Developing a Covid-19 vaccine in a quarter of the time required for previous vaccines was a terrific feat for partners Pfizer and BioNTech, and their rival Moderna. Getting the shots distributed is turning into a feat, too.
Managing that distribution for the government’s Operation Warp Speed program is McKesson (ticker: MCK), and its role has helped lift its stock 22% this year, to $170, compared with the 14% gain of the S&P 500.
Morgan Stanley’s Ricky Goldwasser figures that the Moderna (MRNA) shots alone could be worth as much as $1 billion to McKesson’s 2021 revenue and $1 a share to its earnings. In a Thursday note, she updates her forecasts and reiterates her Buy rating on the stock, which she thinks could reach $219.
McKesson shares were down 0.1%, at $169.83, in recent trading. The S&P 500 was up 0.1%.
McKesson coordinated the distribution of influenza vaccines during the H1N1 flu pandemic in 2009-10. It won the federal Covid contract this year through competitive bidding. While Pfizer (PFE) chose to go it alone by developing and distributing its vaccine outside of the Warp Speed process, Moderna has gone with the program.
Goldwasser recalls that McKesson earned between 35 and 40 cents a share from distributing 126 million doses of the H1N1 vaccine. That corresponded to more than $1 a dose. The cold-handling required for Covid vaccines will eat into margins, the analyst says, so the pretax profit per dose could range from 20 cents to a dollar. If that profit represents 10% to 20% of the associated revenue, she guesses that McKesson’s per-dose revenue is between $2 to $5.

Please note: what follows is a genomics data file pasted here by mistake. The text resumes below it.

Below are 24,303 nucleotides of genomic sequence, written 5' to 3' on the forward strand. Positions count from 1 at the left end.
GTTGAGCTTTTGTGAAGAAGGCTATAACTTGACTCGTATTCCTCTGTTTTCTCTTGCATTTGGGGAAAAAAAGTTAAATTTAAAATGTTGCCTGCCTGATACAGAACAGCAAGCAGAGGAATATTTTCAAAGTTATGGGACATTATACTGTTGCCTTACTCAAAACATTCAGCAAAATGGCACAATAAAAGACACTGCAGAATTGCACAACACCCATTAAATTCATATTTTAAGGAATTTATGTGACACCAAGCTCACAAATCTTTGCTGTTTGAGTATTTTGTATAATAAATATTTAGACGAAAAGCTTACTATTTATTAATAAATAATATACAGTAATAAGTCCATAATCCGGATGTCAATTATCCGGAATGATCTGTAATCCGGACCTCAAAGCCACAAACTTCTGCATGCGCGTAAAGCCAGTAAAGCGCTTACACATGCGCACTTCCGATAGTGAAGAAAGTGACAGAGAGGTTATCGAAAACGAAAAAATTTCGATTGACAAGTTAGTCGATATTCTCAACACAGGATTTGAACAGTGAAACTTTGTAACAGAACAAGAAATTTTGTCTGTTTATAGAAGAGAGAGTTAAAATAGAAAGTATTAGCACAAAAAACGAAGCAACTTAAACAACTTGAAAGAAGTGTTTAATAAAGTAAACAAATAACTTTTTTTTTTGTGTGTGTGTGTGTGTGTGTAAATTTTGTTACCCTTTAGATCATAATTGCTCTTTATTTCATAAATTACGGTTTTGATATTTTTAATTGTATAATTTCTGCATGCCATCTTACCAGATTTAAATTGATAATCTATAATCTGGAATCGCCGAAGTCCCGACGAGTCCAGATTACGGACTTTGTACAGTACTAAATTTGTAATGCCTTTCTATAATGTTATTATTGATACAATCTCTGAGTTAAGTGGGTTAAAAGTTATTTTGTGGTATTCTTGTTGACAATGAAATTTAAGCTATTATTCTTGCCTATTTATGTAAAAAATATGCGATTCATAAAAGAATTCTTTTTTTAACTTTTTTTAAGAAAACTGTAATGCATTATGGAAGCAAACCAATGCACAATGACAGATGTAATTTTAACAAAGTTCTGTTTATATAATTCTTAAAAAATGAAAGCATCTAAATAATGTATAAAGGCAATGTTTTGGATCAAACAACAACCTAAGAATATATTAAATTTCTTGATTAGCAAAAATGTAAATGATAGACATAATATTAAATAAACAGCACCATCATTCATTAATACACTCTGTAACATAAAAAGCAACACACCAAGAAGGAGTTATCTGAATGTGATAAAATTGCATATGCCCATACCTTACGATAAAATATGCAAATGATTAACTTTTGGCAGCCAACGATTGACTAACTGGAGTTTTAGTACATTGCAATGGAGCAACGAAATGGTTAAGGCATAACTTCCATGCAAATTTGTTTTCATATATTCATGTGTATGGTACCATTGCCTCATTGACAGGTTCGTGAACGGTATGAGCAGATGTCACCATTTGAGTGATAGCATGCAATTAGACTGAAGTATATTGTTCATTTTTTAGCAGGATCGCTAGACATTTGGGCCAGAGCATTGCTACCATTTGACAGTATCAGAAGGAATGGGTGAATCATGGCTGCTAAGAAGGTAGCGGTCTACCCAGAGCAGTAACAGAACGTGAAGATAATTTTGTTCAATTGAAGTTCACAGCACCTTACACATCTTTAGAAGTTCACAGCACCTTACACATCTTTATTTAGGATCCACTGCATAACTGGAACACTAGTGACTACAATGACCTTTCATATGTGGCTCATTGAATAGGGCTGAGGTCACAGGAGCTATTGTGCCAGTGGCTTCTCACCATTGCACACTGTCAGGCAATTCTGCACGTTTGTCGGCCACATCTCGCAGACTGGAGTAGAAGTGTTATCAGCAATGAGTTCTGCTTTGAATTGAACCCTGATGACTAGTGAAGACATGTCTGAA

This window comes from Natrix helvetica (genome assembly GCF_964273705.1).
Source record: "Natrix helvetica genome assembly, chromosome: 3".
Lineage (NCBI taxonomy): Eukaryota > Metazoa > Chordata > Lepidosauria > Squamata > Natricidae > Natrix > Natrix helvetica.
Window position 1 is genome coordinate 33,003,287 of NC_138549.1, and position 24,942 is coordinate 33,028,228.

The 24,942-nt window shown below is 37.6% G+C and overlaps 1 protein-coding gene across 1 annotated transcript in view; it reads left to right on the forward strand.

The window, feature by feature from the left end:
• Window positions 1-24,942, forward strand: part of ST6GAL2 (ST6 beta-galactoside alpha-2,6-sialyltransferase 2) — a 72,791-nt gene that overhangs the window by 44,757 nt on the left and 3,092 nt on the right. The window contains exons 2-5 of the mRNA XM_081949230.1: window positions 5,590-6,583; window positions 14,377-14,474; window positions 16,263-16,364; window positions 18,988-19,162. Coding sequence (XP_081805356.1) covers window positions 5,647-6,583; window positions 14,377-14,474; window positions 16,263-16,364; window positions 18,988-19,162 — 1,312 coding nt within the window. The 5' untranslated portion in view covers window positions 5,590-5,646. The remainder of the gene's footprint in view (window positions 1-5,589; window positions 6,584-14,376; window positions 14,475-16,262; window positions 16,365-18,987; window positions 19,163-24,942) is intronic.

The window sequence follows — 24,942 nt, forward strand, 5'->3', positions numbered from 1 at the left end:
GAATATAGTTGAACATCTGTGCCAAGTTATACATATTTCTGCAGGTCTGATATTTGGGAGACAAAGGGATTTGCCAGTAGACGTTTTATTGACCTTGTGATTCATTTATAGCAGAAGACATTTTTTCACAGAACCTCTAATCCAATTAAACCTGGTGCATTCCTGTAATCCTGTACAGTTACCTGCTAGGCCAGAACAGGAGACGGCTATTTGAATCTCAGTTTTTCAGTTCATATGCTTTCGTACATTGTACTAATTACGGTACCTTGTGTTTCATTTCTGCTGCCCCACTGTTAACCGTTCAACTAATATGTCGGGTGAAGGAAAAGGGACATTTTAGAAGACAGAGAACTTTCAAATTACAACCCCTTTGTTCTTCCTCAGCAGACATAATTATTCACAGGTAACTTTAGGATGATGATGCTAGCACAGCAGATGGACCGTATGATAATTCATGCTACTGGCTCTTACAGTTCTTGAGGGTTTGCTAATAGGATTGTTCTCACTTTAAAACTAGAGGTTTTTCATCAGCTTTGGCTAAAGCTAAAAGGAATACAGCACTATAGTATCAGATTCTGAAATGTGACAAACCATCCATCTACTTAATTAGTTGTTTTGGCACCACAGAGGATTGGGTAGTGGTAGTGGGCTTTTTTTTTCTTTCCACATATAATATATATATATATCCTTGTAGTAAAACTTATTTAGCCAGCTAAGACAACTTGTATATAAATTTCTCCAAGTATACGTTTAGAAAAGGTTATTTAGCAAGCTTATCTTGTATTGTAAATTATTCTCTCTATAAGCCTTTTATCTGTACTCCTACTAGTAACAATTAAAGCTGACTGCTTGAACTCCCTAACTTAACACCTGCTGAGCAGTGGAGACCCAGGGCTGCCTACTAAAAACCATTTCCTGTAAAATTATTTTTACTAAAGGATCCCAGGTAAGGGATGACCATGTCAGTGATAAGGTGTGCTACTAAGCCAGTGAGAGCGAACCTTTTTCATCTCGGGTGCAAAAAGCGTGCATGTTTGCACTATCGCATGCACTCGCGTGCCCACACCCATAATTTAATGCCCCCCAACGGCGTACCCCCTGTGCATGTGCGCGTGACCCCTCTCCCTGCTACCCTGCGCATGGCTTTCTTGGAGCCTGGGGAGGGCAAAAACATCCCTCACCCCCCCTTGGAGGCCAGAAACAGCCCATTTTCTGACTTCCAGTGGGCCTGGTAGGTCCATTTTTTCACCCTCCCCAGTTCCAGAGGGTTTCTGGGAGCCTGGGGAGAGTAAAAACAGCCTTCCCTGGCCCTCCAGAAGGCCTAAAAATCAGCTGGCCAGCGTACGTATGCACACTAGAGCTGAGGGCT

Moderna has contracts to supply 200 million doses to the U.S. through June 2021. It’s unclear how many doses of their vaccines Moderna and Pfizer will succeed in getting out before year end, but Goldwasser models for Moderna making December-quarter shipments of 20 million shots. That could net McKesson between two and 10 cents out of the $3.84 a share she predicts for the distributor’s quarter.
The vaccine’s March- and June-quarter contributions should be more meaningful—adding between 10 cents and 46 cents to the $4-plus a share that Goldwasser forecasts for McKesson’s quarterly earnings. The company’s fiscal year ends in March, so the June earnings would fall into its fiscal 2022 year.
Only two vaccines have won federal emergency authorization so far, out of the six programs backed by the U.S. government. Signed purchases from Pfizer and Moderna will provide for only about 200 million American adults, out of the more than 260 million who should get the shots.
So there is a good chance that Moderna will get more government orders. Other Warp Speed participants, like Johnson & Johnson (JNJ), may yet deliver an authorized vaccine. Goldwasser notes that those welcome developments would add to McKesson’s earnings.
Write to Bill Alpert at [email protected]